Why, Oh Why, is Andy Sonnanstine Still Rostered?

SEATTLE - JUNE 03: Starting pitcher Andy Sonnanstine #21 of the Tampa Bay Rays pitches against the Seattle Mariners at Safeco Field on June 3, 2011 in Seattle, Washington. (Photo by Otto Greule Jr/Getty Images)

I used to like Sonny. I really did. Back in 2008, Andy Sonnanstine looked like a young starter with some real promise, and while it's hard to believe now, I was once excited to see what he could do in the bullpen.

But sadly, those days are long gone. During his 32.2 innings of work this season, Sonny has been worse than horrible: he's allowed over a hit an inning, walked more batters than he's struck out, and allowed 10 homeruns. He has the worst FIP of all pitchers with at least 30 innings pitched on the year (7.52), and his performance has been worth nearly -1 WAR. His command has seemingly left him, and, as much as I hate to say it, he simply hasn't looked like a major league caliber pitcher anymore.

So why is Sonny still on the Rays' roster? I honestly don't know, but there are some possible reasons why.

1) Out of options? It can be difficult to determine how many options players have; the information isn't made publicly available, so you have to rely on extensive Google searching to find out when players were first added to a 40-man roster (or have a memory like an elephant). I've been under the impression that Andy had one option remaining, meaning he could be demoted to the minors without passing through waivers, but his continued presence on the Rays' roster has me thinking maybe I was wrong.

If Sonny is out of options, that means that every other team in the majors would get a chance to pick him up if the Rays wanted to demote him. But would any other team take a flyer on him? It's been two years since Sonny displayed any real promise, and he looks like he needs some time in Triple-A to fix his command. He's not an obvious candidate to get snatched up by another team.

I know the Yankees are hurting for starters, so maybe the Rays are hesitant to hand a starter to their rivals. But if that's the case, I'd almost love for the Rays to get the chance to tee off against Sonny in Yankee Stadium...

2) Lack of other candidates? Maybe the Rays feel they have no other pitchers they can call up in Sonny's stead? But this is baloney: there's Chris Bootcheck, Mike Ekstrom, Dirk Hayhurst, and Dane de la Rosa -- all of whom can work multiple innings at a time and (I believe) do better than Sonny right now.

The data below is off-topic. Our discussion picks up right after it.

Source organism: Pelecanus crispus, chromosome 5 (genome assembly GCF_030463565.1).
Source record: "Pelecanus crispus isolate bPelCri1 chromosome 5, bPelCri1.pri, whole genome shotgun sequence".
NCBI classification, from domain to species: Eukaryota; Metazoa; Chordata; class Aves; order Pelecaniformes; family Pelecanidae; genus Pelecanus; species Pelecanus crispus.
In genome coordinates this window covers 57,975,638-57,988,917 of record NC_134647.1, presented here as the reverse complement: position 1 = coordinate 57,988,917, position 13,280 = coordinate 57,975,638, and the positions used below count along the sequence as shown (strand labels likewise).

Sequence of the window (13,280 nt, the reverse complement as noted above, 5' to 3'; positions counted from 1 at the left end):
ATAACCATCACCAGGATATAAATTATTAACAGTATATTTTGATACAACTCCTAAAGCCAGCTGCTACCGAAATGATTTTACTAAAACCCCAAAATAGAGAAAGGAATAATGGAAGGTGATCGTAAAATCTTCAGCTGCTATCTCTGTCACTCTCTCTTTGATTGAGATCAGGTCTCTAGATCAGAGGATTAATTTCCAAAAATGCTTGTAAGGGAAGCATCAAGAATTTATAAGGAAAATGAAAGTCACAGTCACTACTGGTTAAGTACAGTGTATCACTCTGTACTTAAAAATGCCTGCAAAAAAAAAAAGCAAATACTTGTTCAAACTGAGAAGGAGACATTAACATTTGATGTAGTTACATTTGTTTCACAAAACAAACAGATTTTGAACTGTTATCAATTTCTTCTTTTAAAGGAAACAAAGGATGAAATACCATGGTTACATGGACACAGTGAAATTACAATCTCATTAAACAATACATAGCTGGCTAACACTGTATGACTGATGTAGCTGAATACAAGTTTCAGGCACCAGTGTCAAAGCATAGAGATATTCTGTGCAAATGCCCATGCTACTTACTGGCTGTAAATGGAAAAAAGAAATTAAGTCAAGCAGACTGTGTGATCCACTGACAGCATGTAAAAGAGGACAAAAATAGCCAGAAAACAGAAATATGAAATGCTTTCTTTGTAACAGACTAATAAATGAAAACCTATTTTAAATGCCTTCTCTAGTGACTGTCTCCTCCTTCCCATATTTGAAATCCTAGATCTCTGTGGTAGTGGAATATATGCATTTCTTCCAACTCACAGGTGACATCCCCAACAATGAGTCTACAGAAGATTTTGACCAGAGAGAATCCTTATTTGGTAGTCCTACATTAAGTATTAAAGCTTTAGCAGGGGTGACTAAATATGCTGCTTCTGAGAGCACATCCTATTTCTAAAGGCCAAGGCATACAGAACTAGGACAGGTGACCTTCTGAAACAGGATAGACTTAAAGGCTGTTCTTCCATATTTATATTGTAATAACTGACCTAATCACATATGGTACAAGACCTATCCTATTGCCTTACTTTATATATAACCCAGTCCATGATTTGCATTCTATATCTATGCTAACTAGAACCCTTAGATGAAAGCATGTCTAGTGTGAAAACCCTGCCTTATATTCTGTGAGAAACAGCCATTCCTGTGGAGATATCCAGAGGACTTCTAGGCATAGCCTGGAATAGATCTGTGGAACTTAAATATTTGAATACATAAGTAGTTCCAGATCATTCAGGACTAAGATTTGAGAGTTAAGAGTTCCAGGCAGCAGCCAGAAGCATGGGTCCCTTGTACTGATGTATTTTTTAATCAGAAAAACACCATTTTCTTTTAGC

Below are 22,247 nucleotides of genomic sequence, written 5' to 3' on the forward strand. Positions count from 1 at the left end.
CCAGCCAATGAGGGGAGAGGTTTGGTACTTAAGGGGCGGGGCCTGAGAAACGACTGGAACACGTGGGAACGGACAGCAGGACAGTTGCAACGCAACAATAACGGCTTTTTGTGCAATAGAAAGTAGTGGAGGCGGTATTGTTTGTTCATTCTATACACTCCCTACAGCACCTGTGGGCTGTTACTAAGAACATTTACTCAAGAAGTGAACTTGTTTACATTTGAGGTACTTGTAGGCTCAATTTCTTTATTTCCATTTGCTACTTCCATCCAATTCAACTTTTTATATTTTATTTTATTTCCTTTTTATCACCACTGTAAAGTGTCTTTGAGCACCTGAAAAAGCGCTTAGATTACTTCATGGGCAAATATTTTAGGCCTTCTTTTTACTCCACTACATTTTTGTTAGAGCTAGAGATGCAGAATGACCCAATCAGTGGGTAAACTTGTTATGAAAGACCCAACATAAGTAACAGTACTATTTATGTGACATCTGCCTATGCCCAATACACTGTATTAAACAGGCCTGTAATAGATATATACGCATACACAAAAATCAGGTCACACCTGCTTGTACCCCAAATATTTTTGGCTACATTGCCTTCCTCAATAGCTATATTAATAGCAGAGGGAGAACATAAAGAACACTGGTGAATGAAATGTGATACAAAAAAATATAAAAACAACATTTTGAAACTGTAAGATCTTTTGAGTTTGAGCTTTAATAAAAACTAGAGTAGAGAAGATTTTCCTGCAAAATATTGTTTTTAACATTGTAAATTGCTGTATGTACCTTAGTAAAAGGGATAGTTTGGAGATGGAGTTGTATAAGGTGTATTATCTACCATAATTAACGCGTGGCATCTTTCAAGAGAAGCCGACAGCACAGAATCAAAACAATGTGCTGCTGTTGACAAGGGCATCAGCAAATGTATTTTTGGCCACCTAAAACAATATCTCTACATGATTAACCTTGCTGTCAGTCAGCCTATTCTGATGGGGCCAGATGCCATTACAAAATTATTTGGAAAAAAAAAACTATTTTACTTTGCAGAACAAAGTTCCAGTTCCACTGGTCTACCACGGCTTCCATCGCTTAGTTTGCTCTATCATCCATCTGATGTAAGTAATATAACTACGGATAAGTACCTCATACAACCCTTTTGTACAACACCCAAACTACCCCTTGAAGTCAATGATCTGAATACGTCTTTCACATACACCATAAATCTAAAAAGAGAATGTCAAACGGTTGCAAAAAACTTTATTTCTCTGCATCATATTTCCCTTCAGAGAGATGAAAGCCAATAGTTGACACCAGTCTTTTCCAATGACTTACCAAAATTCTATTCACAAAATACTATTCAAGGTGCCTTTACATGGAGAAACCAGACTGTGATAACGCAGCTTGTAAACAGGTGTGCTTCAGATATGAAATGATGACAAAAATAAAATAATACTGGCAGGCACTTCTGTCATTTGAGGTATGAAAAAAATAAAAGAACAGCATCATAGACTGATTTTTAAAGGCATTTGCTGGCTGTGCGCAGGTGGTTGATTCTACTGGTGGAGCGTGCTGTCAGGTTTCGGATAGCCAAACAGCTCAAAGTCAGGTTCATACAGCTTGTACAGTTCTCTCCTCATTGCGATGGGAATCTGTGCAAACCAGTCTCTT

I'd especially love to see what Dane de la Rosa could do in the majors. In 37 innings in Durham this season, he's struck out 41 and only walked 16. The one concern is that he's let up 33 hits as well, but still, we'd be asking him to replace a 6.06 ERA and 7.52 FIP.

3) Rotation shuffles? It's not as though Maddon has used Sonnanstine all that often this season. It's been 11 days since Sonnanstine last pitched (and that was only a one inning affair); heck, Sam Fuld has taken the mound more recently than Sonny. Maddon has gone as long as 17 days without using Sonny this year, and his primary purpose seems to be to pitch in low leverage innings or to fill in for starters.

But even then...with the Rays up 8-1 entering the bottom of the eighth inning last night, Maddon decided to bring in Cesar Ramos and Joel Peralta instead of Andy. If you're not going to use him in that sort of situation, when are you going to use him? Why don't you call up a reliever you might stand a chance of using? Are the Rays that concerned about have a spot-starter on the team?

Maddon has used Sonnanstine to move the rotation around before, and with his talk about shuffling things for the upcoming series against Houston, maybe he's anticipating Andy getting into the rotation for a spot start soon.

***

The Rays are normally so good at maximizing their roster, so it baffles me that they're willing to reserve one spot on their 25-man roster for a pitcher that they barely ever use. They must have their reasons why, but it'd be much more efficient to use that spot for another bench player or a pitcher they would actually use. Is this another developmental thing, where the Rays are allowing the sub-optimal player to stay on the roster because they don't want to screw with younger, more talented players?

I don't know. But Sonny needs a chance to get his act together, and it's not happening in the majors right now. Why won't the Rays just give him a break?

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